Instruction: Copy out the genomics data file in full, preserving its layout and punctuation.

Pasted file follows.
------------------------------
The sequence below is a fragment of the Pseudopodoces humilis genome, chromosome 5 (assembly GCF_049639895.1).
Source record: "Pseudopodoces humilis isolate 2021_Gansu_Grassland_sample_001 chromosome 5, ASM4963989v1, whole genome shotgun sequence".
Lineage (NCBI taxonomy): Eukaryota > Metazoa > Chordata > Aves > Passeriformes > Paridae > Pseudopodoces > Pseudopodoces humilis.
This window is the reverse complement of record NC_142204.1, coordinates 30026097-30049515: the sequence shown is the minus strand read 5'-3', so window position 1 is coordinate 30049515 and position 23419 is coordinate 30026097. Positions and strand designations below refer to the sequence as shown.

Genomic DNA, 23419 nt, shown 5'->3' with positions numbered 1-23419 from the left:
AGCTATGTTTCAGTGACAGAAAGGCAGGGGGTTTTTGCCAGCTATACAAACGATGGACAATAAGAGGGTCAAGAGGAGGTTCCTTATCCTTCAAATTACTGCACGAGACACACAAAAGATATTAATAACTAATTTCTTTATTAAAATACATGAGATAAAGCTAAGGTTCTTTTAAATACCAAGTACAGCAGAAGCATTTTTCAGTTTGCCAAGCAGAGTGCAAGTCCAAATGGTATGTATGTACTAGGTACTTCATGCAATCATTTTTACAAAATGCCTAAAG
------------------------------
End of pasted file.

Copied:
The sequence below is a fragment of the Pseudopodoces humilis genome, chromosome 5 (assembly GCF_049639895.1).
Source record: "Pseudopodoces humilis isolate 2021_Gansu_Grassland_sample_001 chromosome 5, ASM4963989v1, whole genome shotgun sequence".
Lineage (NCBI taxonomy): Eukaryota > Metazoa > Chordata > Aves > Passeriformes > Paridae > Pseudopodoces > Pseudopodoces humilis.
This window is the reverse complement of record NC_142204.1, coordinates 30026097-30049515: the sequence shown is the minus strand read 5'-3', so window position 1 is coordinate 30049515 and position 23419 is coordinate 30026097. Positions and strand designations below refer to the sequence as shown.

Genomic DNA, 23419 nt, shown 5'->3' with positions numbered 1-23419 from the left:
AGCTATGTTTCAGTGACAGAAAGGCAGGGGGTTTTTGCCAGCTATACAAACGATGGACAATAAGAGGGTCAAGAGGAGGTTCCTTATCCTTCAAATTACTGCACGAGACACACAAAAGATATTAATAACTAATTTCTTTATTAAAATACATGAGATAAAGCTAAGGTTCTTTTAAATACCAAGTACAGCAGAAGCATTTTTCAGTTTGCCAAGCAGAGTGCAAGTCCAAATGGTATGTATGTACTAGGTACTTCATGCAATCATTTTTACAAAATGCCTAAAG